5 Year Overall Survival5 Year Recurrence Free Survival
HR (CI)P valueHR (CI)P value

Age0.99 (0.96-1.03)0.710.96 (0.91-1.02)0.14

GenderHR of Female to Male1.19 (0.58-2.43)0.640.30 (0.04-2.35)0.25

RaceHR of other races to White, non-Hispanics1.36 (0.68-2.73)0.383.56 (1.15-11.05)0.03

EtiologyHR HCV to non HCV1.21 (0.58-2.54)0.610.69 (0.21-2.28)0.54

MELD1.01 (0.97-1.05)0.731.00 (0.93-1.07)0.99

AFPHR of >300 to ≤3003.16 (1.40-7.15)0.0068.78 (2.64-29.24)0.0004

Tumor on explant1.38 (0.58-3.29)0.472.72 (0.35-21.07)0.34

Histological StageT11.55 (0.44-5.43)0.5092360.93
T22.00 (0.59-6.61)0.27284400.93
T32.08 (0.35-12.44)0.42828320.92

Histological classWell differentiated0.67 (0.25-1.76)0.4100.97
Moderate or poorly differentiated1.00 (0.47-2.14)0.995.02 (0.64-39.18)0.12

Microvascular invasion2.36 (1.20-4.64)0.014.05 (1.28-12.75)0.02

NLRHR of ≥5 to <51.75 (0.91-3.35)0.091.64 (0.50-5.46)0.42

dNLRHR of ≥3 to <31.76 (0.86-3.61)0.121.87 (0.51-6.92)0.35

LMRHR of ≥3.45 to <3.450.62 (0.32-1.22)0.170.29 (0.06-1.34)0.11

PLRHR of ≥150 to <1503.18 (1.66-6.11)0.0017.95 (2.52-25.09)0.0004

AFP, alpha fetoprotein; dNLR, derived neutrophil lymphocyte ratio; HCV, hepatitis C virus; HR, hazard ratio; LMR, lymphocyte monocyte ratio; MELD, Model for End Stage Liver Disease; NLR, neutrophil lymphocyte ratio; PLR, platelet lymphocyte ratio.
3.4. Recurrence and Recurrence-Free Survival

Twelve patients (7.5%) had recurrence by the end of study period. All recurrences occurred within the first two years after LT. Median recurrence-free time was 4.87 years and 5-year RFS rate was 91.7%. Seven of the recurrences occurred as extrahepatic metastasis and the rest recurred in the transplanted liver. Univariate analysis of patient and tumor characteristics effect on RFS are detailed in Table 3. Factors significantly correlating with poor RFS included race other than white, AFP >300, and microvascular invasion on tumor explant. Of the inflammatory markers, higher NLR, dNLR, and PLR and lower LMR show worse RFS and higher hazard ratio but of these, only PLR was statistically significant. Multivariate analysis of PLR, race, AFP, and microvascular invasion showed elevated hazard ratio for all included criteria with P values of 0.001, 0.005, 0.15, and 0.07 respectively. Kaplan Meier’s 5-year RFS stratified by inflammatory surrogates are shown in Figure 3. Dispersion of inflammatory surrogate markers and recurrence is shown in Figure 4.

3.5. Non-HCC Cirrhosis and Inflammatory Markers

Using the 1:1 Identified cases of non-HCC transplanted patients, we noted an overall 5-year survival of 89.8% after transplant in non-HCC patients. Only LMR of the surrogate markers correlated with 5-year survival (88.4% vs 90.7%, P 0.58 for NLR≥5; 92.3% vs 88.9%, P 0.51 for dNLR≥3; 97.8% vs 87.1%, P 0.04 for LMR≥3.45; and 87.8% vs 90.5%, P 0.59 for PLR≥150).

4. Discussion

HCC is a highly angiogenic tumor that arises in the setting of chronic inflammation and cirrhosis. The role of inflammation in cancer development has been under research for decades and recent focus has been on attempts to utilize surrogate markers of inflammation to predict tumor virulence and survival. The NLR and other peripheral marker ratios calculated from white cell count differential could serve as systemic inflammatory surrogates for tumor biology, aggressiveness, and risk for adverse outcomes. In this study, we examine long-term outcomes of patients with HCC undergoing liver transplant regardless of etiology and its relationship to various inflammatory surrogates derived from ratios of the differential white blood cell count. While we note that the NLR and dNLR are not reliable predictors of long-term HCC outcome (OS and RFS) at 5-years, we did find a correlation between LMR and microvascular invasion. Further, our study shows PLR to be an independent predictor of long-term survival in patients receiving a liver transplant for HCC.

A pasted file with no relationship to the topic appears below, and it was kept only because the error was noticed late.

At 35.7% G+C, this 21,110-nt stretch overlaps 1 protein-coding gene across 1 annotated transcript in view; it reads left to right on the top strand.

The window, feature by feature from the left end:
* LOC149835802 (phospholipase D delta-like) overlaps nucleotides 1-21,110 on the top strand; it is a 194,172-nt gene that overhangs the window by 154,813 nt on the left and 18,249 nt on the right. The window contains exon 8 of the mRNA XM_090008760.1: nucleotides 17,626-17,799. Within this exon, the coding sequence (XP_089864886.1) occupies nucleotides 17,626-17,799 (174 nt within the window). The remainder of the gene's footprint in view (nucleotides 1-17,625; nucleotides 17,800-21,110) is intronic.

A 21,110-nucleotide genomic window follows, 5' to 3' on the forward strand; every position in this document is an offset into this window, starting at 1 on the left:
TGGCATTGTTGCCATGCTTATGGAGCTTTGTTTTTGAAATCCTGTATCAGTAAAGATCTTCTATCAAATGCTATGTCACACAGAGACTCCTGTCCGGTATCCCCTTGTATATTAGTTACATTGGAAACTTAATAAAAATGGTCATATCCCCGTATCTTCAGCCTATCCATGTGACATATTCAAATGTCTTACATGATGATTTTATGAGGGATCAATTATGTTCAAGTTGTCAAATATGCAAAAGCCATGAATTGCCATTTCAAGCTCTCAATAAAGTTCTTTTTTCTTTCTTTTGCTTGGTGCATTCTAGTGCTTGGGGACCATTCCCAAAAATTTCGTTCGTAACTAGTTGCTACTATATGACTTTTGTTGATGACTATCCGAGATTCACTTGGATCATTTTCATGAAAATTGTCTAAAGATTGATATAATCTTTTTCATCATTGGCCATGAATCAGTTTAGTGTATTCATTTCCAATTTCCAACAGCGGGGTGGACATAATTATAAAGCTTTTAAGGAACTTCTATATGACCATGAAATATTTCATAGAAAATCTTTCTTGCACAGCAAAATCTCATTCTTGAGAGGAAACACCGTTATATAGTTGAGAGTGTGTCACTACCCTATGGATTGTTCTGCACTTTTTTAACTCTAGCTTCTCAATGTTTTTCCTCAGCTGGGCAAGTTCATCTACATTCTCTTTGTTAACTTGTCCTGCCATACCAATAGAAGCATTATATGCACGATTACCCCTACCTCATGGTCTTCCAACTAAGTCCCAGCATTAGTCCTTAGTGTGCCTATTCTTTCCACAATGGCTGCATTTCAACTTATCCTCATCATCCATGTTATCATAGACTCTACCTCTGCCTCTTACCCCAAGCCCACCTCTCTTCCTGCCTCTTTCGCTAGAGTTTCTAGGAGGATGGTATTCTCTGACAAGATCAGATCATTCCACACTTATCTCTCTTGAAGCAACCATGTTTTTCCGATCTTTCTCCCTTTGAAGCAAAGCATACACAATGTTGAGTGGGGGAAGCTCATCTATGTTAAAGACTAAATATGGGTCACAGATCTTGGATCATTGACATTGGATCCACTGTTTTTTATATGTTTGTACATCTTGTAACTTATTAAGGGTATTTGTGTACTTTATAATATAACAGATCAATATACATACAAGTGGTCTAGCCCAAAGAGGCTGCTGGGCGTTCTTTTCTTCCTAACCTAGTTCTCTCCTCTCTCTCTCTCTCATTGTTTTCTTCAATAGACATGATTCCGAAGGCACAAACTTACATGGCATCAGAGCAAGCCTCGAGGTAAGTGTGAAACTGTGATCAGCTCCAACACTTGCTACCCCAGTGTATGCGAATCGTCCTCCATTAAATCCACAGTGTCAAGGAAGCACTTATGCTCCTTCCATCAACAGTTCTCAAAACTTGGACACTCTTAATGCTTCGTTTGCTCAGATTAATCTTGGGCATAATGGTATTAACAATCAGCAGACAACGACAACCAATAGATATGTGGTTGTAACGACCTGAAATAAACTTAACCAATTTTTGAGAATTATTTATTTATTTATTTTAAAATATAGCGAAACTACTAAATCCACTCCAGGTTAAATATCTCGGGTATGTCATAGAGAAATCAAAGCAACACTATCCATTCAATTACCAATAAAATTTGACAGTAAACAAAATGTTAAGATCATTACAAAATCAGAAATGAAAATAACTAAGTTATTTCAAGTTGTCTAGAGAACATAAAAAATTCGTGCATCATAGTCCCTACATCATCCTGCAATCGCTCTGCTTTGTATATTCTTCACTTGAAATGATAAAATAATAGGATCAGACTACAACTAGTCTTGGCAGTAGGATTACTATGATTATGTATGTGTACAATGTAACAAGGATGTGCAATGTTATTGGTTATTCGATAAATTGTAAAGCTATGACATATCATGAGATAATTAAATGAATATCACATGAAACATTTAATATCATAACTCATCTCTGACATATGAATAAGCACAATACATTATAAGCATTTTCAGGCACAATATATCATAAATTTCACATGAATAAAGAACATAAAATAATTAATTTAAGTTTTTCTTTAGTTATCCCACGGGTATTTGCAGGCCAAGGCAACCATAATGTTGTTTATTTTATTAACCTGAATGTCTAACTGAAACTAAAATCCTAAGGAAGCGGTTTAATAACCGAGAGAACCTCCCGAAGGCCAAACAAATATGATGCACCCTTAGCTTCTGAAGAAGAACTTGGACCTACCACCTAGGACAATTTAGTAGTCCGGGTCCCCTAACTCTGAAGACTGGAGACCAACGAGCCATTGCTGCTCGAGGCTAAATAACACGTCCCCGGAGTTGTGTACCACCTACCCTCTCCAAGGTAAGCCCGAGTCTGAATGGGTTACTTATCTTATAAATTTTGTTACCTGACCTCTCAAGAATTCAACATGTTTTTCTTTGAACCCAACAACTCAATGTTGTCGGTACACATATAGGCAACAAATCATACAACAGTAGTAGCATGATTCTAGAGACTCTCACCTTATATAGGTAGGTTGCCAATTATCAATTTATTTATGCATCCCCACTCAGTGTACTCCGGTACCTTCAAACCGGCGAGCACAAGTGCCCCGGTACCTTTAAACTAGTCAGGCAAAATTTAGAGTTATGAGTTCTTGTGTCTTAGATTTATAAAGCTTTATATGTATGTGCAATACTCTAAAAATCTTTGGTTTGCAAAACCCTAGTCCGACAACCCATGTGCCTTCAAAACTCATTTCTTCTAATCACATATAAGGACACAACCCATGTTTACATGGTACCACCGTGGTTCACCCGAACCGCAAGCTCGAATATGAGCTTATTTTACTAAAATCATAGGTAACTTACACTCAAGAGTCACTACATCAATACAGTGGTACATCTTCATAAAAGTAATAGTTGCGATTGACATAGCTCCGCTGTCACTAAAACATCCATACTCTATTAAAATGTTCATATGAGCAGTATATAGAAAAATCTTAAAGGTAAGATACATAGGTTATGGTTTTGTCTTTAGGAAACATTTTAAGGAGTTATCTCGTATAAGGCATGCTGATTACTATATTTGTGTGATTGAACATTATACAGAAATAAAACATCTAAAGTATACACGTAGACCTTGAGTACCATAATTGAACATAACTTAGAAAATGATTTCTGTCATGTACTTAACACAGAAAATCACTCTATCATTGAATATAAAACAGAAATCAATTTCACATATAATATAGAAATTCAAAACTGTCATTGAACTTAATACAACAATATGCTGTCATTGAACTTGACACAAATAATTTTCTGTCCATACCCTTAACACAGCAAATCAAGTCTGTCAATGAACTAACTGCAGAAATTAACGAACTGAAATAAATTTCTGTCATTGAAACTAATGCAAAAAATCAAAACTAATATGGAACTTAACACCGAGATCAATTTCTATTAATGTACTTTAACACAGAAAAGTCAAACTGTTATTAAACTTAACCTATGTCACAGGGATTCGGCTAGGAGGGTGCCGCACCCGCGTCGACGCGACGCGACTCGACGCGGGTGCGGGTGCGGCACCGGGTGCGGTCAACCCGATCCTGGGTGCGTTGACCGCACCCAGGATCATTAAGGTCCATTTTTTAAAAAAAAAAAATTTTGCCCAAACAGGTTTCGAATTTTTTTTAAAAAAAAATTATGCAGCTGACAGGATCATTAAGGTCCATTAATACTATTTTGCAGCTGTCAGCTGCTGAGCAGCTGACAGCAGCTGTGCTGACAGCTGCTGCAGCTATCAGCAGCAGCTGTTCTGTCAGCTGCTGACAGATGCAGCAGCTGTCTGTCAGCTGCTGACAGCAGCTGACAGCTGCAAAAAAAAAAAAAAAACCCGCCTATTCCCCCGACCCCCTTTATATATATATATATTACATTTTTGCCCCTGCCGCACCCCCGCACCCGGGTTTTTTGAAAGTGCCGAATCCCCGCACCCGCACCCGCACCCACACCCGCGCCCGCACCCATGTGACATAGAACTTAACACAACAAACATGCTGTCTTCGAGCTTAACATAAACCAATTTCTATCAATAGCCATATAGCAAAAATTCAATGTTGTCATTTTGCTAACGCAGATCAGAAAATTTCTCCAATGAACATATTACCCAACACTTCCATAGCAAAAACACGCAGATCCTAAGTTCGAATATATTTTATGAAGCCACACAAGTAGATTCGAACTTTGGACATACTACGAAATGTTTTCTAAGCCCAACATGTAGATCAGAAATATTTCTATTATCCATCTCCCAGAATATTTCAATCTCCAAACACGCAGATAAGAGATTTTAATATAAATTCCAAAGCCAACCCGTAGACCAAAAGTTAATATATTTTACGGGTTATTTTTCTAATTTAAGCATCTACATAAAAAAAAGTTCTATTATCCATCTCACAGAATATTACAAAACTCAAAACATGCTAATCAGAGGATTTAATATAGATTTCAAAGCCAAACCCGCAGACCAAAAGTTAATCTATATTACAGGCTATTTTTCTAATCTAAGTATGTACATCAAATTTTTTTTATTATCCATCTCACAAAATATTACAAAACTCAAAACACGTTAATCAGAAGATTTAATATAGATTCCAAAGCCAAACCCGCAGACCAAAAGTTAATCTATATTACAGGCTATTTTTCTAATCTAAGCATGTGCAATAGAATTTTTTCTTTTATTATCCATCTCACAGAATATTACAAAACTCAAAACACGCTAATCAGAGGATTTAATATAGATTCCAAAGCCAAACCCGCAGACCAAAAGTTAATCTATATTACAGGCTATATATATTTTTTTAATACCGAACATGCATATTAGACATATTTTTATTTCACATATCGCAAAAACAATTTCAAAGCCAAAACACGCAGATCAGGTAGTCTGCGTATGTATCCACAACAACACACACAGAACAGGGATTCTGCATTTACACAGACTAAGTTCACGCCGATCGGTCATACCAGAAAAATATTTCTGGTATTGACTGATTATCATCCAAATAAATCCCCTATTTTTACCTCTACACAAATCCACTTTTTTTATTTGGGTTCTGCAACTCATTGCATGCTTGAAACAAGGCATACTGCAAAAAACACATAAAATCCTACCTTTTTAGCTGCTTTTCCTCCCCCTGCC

Neutrophils along with monocytes and platelets play important role in inflammatory responses to injury, infection, or tumor. Their activation and migration to damaged tissue lead to tissues growth and angiogenesis in attempts from the immune system to repair wound. Lymphocytes act as regulatory cells in inflammatory states, activating prohealing cytokines. An imbalance between these cells specifically suppression of lymphocytes and increased activation of platelets, neutrophils, and monocytes can promote ongoing injury and tumor growth [14, 21]. In a number of studies, the NLR has been shown to correlate with survival in solid tumors [17, 18]. Our group and others have previously shown elevated NLR to correlate with OS and RFS in HCC after LT [18, 22, 23]. In instances when NLR can’t be derived due to a missing lymphocyte count, calculating the dNLR may be a useful alternative [24]. In our study, patients with both NLR ≥5 and dNLR ≥3 showed a higher rate of microvascular invasion and worse long-term outcomes; however these were not clinically significant (5-year OS: 60.5% vs 77.2%; and RFS: 88% vs 92.8%). Other studies such as Parisi et al.'s have also noted a lack of significant correlation between NLR and survival [10]. The lack of standardized timing (up to three months prior to LT) of when to obtain CBC may contribute to the inconsistent observations. In addition, the severity of underlying cirrhosis and compromised liver function by HCC burden could be another factor to explain the elevations in NLR and dNLR in our population [25]. The finding supporting this explanation is shown by the correlation between patient’s MELD score and the NLR/dNLR with a statistical trend of worse OS (P 0.09 and 0.12). In our subgroup analysis, non-HCC patients with underlying cirrhosis did not have a correlation between NLR/dNLR and survival. Further studies to include MELD scores for all transplanted patients as well as a larger study size may help better delineate these correlations.